After a supply shortage results in the death of one of the Short Ears (Heki, the former master carver), they demand half of the wood, food and other materials and that they be allowed to compete in the Birdman Competition. The King's advisor initially refuses and orders their death. However, the King gives in to their demands after realizing that if the Short Ears die no one will build the moai. The King, however, only allows them to compete after the moai has been completed. He makes the condition that if the Short Ear competitor loses he will be sacrificed. Despite these conditions Make accepts the position of the Birdman Competitor on the condition he be allowed to marry Ramana if he wins. The King agrees and Make spends all his time working and training, leaving no time for sleep or other recreational activities. Meanwhile, work on the great Moai has become so important that the Short Ears sacrifice their food to complete it.
Finally it is the Birdman Competition. Nine competitors must swim to a close by islet surrounded by pounding surf, climb the cliffs to get an egg from the nest of a sooty tern and bring it back. The first to return wins for his tribe. Noro barely wins and Ariki-mau gets to be the island's ruler for another year.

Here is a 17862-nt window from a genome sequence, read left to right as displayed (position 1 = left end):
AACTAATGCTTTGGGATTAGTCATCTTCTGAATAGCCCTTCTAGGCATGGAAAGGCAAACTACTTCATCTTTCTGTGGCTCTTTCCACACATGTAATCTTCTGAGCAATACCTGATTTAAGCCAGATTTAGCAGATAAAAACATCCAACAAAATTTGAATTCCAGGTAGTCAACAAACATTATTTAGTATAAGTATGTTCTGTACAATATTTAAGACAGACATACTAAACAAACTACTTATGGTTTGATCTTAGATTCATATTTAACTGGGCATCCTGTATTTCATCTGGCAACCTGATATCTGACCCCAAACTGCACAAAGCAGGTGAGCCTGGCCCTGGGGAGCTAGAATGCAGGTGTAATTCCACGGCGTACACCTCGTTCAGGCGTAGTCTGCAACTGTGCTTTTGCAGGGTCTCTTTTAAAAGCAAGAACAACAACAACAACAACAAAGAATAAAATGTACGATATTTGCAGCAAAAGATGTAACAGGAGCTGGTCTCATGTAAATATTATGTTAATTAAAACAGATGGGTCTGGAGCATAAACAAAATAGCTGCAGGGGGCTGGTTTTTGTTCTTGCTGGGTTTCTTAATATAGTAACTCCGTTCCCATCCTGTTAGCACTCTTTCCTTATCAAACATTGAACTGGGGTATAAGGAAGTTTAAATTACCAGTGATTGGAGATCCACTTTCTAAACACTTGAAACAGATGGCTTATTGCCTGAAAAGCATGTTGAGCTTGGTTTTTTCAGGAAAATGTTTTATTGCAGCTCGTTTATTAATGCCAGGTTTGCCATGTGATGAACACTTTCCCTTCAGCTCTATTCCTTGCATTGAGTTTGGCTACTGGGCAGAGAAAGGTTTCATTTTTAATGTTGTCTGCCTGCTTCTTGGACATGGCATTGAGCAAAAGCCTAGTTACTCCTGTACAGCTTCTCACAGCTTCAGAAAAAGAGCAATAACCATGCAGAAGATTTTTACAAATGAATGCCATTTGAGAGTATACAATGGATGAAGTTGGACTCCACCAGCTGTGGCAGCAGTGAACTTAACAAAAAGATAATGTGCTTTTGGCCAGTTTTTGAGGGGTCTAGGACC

Ramana is brought from the cave, pale from her long underground stay and obviously pregnant. Before anything is decided about the fate of Ramana or Make, an iceberg is spotted off the coast. Ariki-mau believes that the iceberg is the great white canoe sent to take him to the gods and goes out to it with some of his followers. After the iceberg has carried Ariki-mau away, the advisor attempts to seize control of the island, but Make kills him and the Short Ears stage a rebellion, slaughtering and even eating the remains of the Long Ears. Noro alone survives, as Make allows him to live, and Noro, Ramana and their baby escape the island in a canoe Ramana's father built.
A post-credits scene states that archaeological evidence proves that Pitcairn Island was settled some 1,500 miles (2,400 km) away, providing hope that Noro, Ramana and their daughter made it to a new land.
- Jason Scott Lee as Noro
- Esai Morales as Make
- Sandrine Holt as Ramana
- Eru Potaka-Dewes as Ariki-mau
- Gordon Hatfield as Riro
Historical accuracy issues